Hungarian producers are cautiously optimistic about plans being drawn up for a public film-funding system by Hungarian-born Hollywood producer Andrew Vajna, who is the country’s new film commissioner.
Charged with reforming a system the government says wasted public money, Vajna has begun consulting industry figures.
Vajna’s appointment was controversial and came at a time of heated debate over a government austerity budget that slashed funding to the Motion Picture Public Foundation, and set up two new funding bodies based at government ministries.
However, concerns have been allayed after Vajna met 25 members of the Hungarian Producers Assn. in Budapest. Gabor Kalomista, head of Megafilm, one of the country’s largest production companies, said that change was long overdue in a system that had been dogged by cronyism. “The old system was very confused and was not linked to results,” said Kalomista, who is also head of the producers’ org.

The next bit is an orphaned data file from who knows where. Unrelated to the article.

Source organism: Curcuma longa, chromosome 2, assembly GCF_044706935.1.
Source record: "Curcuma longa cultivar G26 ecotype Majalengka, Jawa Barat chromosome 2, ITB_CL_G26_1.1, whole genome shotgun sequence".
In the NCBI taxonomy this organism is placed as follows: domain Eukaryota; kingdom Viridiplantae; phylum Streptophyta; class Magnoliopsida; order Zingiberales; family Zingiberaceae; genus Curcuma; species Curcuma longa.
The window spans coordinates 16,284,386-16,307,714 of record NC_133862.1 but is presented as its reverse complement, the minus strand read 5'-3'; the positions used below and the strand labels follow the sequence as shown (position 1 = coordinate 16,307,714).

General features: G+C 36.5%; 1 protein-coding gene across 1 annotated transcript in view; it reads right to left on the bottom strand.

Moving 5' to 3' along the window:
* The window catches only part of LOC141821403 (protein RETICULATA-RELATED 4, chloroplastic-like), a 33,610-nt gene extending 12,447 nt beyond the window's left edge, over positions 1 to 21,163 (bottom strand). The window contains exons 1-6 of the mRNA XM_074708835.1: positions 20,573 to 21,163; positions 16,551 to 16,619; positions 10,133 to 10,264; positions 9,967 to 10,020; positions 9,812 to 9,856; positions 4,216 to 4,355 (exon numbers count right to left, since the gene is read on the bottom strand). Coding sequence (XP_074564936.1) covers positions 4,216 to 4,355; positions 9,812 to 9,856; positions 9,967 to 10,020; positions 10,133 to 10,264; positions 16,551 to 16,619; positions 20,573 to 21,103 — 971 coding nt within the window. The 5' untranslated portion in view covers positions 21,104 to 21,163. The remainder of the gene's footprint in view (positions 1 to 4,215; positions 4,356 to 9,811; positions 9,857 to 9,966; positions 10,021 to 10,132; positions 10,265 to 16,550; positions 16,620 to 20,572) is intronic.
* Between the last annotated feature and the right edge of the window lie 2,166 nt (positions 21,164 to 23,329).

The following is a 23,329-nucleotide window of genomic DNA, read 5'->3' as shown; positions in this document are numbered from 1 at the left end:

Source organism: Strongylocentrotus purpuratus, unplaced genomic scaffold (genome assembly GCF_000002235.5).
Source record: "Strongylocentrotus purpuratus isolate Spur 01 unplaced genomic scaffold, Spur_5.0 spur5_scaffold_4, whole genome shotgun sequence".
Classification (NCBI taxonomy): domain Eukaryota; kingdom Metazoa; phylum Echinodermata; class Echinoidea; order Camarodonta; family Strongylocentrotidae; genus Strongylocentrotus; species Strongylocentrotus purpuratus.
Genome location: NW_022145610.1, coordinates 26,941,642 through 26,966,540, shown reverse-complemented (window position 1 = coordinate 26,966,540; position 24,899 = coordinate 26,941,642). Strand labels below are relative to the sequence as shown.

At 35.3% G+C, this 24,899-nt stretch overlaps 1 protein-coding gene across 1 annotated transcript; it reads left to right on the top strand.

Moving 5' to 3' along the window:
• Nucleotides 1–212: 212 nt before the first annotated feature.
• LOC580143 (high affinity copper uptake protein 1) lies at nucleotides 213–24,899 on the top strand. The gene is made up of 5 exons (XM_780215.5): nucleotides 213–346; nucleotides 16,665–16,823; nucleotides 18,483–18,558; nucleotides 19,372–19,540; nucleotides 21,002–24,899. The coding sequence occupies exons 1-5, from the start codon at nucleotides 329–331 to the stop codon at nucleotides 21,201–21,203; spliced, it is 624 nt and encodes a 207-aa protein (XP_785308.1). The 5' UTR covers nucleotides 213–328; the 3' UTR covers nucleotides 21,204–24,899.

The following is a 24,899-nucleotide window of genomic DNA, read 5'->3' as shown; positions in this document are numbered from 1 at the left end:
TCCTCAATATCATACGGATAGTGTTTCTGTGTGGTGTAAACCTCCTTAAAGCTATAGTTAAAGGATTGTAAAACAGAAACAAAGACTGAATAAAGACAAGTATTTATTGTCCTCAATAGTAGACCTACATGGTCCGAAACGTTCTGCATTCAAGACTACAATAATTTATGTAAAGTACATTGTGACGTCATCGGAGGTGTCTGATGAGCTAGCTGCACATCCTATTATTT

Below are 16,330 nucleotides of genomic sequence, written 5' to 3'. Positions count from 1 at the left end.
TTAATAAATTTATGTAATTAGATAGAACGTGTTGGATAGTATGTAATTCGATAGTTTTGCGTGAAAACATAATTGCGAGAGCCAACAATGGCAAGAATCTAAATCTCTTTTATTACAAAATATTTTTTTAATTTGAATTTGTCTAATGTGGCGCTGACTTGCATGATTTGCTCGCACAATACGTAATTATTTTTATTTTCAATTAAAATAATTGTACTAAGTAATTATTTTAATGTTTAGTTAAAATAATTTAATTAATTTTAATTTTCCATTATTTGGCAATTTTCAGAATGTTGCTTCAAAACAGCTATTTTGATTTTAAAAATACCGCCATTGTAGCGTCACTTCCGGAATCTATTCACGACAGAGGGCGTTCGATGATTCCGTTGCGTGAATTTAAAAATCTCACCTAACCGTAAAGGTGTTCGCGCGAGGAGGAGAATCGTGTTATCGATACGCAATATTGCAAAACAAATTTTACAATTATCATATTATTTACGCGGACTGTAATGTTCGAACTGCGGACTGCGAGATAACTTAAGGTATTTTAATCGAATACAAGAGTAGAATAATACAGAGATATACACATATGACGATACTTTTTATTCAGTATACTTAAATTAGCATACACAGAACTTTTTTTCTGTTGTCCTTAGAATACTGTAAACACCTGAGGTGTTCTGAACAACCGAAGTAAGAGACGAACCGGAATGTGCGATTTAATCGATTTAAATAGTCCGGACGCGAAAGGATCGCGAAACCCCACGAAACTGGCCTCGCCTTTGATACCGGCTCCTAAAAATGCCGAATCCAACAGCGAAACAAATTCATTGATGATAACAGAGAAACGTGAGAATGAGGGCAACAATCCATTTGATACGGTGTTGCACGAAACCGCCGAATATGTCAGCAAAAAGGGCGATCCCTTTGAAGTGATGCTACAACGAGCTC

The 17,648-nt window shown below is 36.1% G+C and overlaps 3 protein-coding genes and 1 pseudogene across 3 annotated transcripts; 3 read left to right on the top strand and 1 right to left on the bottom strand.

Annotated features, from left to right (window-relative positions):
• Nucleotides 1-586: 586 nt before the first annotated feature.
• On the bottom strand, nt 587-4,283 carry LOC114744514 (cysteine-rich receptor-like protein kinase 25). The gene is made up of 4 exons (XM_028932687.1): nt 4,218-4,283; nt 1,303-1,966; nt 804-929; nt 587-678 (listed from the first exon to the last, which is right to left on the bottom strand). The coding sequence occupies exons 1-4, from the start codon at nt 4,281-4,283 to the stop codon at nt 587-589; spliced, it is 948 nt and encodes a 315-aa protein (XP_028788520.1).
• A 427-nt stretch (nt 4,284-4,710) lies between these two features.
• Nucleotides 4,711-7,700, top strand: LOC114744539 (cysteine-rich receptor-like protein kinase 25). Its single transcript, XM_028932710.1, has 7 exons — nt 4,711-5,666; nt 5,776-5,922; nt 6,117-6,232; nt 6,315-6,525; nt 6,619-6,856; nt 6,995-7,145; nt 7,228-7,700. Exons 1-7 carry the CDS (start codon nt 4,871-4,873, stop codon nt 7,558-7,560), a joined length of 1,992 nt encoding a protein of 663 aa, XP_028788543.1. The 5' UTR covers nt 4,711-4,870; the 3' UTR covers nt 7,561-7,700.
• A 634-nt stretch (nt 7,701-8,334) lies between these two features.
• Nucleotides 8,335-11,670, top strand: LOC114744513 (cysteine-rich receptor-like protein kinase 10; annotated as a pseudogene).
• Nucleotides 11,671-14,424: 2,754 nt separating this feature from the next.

He said filmmakers who failed at home and abroad still “continued to access funds due to their personal connections.” He believes Vajna’s appointment offers a chance to set up a transparent structure.
The producers’ org would like to see a credit system to support both Hungarian projects and international co-productions where filmmakers were obliged to prove their competence in using funds appropriately. It is also proposing a Chamber of Audivisual Art be established as a self-regulating film body.
Gabor Kovacs, of Film Partners, said, “Although he did not reveal much that was new, Vajna did say there would be funding doors for features, docs, animation and co-productions.”
Viktoria Petranyi, of Proton Films, said, “Vajna does seem to be listening to opinions and talking to people. We are prepared to give him a bit more time.”
Vajna, who plans to come up with a funding blueprint within two to three months, could not be reached for comment Thursday.